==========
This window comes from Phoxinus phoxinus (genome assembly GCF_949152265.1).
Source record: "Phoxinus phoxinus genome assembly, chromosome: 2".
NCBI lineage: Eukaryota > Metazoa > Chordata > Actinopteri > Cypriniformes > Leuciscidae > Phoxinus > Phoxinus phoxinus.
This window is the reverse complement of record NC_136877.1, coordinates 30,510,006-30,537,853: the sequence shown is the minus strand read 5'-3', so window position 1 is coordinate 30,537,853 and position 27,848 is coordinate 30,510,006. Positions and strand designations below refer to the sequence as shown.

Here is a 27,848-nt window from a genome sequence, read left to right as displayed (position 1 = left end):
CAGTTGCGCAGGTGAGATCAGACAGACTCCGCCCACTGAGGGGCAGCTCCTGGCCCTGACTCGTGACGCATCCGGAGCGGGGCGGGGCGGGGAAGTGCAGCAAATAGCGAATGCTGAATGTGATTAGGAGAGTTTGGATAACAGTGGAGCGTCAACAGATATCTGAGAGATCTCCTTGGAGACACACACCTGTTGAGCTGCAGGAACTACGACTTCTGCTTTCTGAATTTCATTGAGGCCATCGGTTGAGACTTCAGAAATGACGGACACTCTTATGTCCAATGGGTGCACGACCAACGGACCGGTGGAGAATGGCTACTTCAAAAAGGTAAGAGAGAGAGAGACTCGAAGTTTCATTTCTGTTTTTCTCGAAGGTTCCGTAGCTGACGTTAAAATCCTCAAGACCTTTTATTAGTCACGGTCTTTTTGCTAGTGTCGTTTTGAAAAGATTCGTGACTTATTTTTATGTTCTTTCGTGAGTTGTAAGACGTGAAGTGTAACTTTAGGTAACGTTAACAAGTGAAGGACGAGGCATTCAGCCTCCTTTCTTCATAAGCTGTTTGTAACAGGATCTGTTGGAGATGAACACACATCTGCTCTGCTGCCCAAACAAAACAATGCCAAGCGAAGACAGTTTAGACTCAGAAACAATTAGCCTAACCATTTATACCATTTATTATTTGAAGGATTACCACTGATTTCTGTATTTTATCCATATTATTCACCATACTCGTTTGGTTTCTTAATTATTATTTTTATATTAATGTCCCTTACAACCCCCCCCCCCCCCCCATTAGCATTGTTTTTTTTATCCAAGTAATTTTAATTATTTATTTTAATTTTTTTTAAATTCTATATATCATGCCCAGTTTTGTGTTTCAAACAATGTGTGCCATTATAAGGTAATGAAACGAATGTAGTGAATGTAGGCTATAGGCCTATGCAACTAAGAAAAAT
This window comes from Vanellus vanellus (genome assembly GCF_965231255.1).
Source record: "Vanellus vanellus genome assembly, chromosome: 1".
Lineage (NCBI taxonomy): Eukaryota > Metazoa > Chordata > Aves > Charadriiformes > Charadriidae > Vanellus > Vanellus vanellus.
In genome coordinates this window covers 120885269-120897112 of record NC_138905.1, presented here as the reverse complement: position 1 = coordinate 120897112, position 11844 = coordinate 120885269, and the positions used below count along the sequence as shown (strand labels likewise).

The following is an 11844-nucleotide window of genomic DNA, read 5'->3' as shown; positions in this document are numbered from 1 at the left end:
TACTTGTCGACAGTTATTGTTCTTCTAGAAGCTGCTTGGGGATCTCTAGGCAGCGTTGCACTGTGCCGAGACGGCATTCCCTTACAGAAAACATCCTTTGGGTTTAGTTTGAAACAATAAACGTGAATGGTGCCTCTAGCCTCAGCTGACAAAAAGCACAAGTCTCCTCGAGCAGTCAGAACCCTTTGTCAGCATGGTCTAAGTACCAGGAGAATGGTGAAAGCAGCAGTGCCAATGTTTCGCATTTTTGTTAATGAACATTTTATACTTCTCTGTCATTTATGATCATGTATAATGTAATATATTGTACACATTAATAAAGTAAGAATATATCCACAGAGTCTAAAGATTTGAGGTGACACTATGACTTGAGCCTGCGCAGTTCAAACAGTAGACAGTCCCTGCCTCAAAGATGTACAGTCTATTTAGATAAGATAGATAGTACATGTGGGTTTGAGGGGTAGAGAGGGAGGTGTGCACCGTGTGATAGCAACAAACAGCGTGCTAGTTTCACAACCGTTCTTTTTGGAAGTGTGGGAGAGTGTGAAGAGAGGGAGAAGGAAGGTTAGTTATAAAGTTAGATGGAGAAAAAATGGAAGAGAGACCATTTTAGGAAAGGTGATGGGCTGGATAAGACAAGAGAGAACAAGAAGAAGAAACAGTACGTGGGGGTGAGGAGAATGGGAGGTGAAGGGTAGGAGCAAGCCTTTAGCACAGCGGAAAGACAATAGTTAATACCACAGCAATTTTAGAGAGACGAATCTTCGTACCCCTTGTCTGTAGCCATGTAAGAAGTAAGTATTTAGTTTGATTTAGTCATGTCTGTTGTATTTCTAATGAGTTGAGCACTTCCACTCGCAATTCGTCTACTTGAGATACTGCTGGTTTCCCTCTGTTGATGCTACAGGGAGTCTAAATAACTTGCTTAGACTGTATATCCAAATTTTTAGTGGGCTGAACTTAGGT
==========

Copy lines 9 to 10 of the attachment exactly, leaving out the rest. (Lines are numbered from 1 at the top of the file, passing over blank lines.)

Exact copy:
Lineage (NCBI taxonomy): Eukaryota > Metazoa > Chordata > Aves > Charadriiformes > Charadriidae > Vanellus > Vanellus vanellus.
In genome coordinates this window covers 120885269-120897112 of record NC_138905.1, presented here as the reverse complement: position 1 = coordinate 120897112, position 11844 = coordinate 120885269, and the positions used below count along the sequence as shown (strand labels likewise).